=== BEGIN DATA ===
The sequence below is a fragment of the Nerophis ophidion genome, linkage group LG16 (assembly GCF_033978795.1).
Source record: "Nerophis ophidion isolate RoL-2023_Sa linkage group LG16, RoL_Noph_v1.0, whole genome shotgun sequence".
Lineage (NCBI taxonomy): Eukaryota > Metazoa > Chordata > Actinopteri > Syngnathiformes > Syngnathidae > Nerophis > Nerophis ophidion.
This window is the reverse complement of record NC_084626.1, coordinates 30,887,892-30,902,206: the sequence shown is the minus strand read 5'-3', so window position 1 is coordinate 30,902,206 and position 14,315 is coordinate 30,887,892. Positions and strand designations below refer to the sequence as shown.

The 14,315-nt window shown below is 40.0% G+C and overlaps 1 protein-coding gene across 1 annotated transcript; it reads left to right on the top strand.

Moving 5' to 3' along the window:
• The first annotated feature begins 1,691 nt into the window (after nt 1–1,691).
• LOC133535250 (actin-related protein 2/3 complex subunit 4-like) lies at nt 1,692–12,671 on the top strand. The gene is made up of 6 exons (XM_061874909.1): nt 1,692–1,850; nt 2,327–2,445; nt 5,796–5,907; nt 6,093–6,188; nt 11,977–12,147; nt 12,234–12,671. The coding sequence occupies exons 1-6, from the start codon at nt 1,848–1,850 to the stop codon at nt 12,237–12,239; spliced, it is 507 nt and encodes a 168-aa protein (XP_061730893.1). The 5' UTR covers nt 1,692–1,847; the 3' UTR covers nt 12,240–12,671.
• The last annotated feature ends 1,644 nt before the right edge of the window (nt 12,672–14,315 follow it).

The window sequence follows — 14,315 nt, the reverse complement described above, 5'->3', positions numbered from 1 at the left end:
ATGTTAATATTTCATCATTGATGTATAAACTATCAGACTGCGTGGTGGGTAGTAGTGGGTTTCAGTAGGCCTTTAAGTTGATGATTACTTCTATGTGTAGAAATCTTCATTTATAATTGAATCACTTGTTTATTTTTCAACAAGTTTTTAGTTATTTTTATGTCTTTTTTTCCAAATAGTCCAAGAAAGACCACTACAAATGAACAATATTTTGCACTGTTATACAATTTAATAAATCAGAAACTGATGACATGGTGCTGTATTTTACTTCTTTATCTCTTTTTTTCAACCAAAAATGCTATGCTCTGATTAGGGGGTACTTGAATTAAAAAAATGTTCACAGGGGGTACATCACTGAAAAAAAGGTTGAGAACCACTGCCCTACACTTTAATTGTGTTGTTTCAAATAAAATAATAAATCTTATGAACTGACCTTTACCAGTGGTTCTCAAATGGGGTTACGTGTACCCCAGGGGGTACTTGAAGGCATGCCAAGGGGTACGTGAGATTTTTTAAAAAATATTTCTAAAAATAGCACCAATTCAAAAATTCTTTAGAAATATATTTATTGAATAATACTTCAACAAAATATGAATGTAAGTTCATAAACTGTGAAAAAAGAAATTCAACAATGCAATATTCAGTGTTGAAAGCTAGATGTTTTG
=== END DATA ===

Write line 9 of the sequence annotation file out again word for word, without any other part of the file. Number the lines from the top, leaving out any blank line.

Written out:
• The last annotated feature ends 1,644 nt before the right edge of the window (nt 12,672–14,315 follow it).